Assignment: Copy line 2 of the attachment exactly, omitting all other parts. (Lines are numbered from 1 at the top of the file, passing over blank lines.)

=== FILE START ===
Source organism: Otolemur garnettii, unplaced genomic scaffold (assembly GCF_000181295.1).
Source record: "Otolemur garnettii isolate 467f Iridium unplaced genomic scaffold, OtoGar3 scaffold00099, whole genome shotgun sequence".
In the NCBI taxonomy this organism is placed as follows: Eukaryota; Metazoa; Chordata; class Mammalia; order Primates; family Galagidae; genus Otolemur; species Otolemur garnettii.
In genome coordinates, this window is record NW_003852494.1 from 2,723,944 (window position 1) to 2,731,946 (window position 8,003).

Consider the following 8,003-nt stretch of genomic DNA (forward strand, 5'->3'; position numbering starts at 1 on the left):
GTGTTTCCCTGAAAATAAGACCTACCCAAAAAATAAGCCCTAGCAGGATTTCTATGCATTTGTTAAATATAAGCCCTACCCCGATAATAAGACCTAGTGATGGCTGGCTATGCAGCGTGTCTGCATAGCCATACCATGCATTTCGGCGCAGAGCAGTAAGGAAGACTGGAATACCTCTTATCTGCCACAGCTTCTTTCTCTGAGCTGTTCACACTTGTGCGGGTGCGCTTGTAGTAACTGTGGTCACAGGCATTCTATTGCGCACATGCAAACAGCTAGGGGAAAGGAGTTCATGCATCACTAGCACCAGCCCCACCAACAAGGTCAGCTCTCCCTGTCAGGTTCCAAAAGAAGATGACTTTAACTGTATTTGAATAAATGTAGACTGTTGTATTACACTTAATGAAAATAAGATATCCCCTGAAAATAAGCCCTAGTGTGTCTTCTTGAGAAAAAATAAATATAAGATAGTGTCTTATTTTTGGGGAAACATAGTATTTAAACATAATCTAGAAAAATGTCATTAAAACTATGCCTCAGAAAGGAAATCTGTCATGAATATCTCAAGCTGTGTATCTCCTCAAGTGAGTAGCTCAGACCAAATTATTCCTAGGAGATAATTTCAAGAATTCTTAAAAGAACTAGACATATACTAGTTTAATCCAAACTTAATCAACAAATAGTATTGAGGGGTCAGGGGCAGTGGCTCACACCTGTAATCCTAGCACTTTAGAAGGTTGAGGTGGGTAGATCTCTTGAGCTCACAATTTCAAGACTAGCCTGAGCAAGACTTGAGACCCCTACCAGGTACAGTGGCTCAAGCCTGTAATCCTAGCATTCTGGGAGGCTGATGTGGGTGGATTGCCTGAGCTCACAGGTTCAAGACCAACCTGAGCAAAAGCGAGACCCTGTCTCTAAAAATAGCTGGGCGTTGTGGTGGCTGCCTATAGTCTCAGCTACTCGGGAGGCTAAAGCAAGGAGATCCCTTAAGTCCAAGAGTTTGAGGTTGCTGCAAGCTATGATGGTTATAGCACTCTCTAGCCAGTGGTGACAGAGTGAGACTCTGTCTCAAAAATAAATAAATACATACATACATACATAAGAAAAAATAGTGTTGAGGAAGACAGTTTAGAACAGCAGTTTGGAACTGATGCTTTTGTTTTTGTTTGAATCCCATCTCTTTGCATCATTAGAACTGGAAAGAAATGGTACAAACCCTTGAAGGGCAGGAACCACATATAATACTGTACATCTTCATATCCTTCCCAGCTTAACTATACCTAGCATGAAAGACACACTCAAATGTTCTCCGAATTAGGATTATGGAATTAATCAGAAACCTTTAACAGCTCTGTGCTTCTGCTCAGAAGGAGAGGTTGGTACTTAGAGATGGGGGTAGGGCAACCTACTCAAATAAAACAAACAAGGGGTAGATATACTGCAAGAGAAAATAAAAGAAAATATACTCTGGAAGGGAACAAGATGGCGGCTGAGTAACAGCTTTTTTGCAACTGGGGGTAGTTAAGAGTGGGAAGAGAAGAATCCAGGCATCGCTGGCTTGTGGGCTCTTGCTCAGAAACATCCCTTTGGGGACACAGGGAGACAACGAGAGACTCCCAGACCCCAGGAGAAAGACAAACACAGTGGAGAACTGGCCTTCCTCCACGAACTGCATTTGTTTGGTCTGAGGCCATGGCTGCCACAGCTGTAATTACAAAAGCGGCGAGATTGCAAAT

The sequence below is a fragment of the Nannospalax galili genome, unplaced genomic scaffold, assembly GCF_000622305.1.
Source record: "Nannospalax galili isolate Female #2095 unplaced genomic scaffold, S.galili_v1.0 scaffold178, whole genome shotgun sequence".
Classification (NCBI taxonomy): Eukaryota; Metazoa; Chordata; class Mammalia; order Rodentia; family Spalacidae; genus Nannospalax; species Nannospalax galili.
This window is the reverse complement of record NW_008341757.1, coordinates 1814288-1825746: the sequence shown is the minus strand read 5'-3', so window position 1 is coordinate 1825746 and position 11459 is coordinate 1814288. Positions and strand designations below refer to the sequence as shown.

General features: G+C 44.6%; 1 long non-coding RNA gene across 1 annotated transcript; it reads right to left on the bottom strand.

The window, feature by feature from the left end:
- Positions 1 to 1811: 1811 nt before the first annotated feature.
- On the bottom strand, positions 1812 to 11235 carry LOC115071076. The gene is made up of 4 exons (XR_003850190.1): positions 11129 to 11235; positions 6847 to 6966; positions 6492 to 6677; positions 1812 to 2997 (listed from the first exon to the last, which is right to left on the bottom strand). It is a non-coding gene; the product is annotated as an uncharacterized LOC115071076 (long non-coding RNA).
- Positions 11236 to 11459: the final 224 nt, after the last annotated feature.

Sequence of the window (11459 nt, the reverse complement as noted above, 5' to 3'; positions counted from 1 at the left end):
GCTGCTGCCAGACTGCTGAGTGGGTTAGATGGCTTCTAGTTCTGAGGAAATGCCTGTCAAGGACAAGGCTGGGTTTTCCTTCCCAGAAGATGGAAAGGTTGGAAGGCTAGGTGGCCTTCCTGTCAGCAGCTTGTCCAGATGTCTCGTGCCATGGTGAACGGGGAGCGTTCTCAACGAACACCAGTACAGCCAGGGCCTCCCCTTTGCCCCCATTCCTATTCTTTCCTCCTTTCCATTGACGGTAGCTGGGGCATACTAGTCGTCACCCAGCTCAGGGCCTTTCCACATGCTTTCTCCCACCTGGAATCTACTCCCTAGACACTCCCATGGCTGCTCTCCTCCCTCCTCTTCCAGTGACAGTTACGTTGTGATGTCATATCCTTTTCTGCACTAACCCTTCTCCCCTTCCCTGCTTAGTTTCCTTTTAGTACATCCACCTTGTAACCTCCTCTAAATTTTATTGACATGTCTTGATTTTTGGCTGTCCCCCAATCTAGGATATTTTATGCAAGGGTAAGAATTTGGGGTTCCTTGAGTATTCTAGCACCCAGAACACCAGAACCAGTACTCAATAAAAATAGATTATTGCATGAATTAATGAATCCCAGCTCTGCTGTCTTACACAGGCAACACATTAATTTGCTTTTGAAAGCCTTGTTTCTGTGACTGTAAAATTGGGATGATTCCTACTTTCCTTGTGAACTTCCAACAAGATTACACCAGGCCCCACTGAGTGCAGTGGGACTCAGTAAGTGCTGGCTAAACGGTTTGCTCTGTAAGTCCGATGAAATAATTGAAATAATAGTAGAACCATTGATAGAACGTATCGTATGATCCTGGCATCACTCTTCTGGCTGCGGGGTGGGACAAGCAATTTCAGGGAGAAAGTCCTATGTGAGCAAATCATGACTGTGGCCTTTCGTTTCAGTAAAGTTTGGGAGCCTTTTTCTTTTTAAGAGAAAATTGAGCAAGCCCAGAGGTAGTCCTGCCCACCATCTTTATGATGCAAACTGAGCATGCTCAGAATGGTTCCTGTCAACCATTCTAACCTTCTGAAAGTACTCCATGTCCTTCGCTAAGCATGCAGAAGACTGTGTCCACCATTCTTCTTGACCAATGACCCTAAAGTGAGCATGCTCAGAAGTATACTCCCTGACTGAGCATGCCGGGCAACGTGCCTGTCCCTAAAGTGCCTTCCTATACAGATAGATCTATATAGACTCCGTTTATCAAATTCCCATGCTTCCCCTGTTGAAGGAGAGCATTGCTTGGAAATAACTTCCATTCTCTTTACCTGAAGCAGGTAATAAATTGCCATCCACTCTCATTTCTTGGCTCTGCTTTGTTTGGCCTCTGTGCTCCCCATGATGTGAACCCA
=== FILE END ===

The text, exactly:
Source record: "Otolemur garnettii isolate 467f Iridium unplaced genomic scaffold, OtoGar3 scaffold00099, whole genome shotgun sequence".